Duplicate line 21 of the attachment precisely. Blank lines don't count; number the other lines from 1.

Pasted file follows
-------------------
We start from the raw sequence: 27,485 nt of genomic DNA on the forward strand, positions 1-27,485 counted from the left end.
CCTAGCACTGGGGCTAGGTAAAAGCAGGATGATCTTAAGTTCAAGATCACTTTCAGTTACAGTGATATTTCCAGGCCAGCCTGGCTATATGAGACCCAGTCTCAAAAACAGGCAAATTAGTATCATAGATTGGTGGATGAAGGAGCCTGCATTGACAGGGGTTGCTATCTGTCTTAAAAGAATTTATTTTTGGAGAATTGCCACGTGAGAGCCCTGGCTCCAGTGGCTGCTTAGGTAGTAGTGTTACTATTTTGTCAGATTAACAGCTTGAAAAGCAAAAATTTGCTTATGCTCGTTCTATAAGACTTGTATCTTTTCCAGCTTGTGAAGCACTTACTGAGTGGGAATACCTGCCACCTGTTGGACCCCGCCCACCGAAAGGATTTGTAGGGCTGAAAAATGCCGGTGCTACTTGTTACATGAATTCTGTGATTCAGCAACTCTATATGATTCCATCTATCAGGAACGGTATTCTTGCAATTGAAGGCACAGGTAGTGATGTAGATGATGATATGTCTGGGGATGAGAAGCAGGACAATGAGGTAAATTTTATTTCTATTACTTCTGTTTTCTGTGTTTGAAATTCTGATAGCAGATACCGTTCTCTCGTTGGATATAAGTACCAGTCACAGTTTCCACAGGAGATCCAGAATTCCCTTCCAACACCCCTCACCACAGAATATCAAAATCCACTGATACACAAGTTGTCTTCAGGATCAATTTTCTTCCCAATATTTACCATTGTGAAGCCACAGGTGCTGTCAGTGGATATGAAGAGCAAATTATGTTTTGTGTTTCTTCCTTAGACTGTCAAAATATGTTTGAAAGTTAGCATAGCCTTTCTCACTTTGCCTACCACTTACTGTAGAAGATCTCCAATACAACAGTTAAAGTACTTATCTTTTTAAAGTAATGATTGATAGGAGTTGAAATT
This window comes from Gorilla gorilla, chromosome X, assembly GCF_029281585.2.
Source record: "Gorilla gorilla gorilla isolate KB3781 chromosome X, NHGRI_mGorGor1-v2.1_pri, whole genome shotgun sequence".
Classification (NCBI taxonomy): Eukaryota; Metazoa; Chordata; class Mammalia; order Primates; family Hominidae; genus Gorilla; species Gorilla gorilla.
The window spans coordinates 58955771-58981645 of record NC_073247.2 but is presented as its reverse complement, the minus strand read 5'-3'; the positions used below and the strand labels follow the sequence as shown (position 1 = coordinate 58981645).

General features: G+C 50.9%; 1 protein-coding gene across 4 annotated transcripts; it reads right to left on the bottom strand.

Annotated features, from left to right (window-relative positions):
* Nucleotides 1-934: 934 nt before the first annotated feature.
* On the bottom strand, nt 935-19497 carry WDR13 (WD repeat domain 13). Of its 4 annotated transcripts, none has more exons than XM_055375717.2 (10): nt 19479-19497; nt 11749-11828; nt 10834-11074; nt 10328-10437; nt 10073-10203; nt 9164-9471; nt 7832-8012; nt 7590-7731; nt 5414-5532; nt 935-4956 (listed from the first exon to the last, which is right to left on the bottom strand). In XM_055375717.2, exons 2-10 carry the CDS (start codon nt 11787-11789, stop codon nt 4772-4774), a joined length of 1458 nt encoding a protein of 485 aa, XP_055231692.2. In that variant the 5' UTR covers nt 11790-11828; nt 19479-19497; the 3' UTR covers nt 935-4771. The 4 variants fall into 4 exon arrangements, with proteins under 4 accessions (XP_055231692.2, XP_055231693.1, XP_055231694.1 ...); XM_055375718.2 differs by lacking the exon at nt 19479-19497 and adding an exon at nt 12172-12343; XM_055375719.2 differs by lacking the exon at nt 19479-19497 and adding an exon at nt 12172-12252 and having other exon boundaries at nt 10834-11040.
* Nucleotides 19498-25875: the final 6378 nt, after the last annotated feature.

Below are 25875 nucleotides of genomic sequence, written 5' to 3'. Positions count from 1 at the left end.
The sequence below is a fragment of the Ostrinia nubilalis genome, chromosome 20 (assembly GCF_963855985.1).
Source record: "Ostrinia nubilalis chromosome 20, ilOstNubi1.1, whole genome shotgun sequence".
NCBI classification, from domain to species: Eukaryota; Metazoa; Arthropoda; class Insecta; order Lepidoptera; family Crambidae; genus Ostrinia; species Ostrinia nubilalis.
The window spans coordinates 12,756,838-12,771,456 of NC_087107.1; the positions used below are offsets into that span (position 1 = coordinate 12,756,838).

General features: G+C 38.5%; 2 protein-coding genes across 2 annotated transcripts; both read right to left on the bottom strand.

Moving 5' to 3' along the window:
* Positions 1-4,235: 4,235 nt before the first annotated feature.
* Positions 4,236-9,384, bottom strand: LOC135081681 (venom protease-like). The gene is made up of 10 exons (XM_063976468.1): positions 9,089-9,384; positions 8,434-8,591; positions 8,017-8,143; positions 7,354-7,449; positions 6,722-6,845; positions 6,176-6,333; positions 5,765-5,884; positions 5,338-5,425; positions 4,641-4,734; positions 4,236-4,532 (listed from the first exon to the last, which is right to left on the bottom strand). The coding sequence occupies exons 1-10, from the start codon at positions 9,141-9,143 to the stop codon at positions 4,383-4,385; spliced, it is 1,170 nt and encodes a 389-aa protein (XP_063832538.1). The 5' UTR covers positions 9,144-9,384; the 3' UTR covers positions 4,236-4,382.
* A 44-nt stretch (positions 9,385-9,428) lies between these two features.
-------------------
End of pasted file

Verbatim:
* A 44-nt stretch (positions 9,385-9,428) lies between these two features.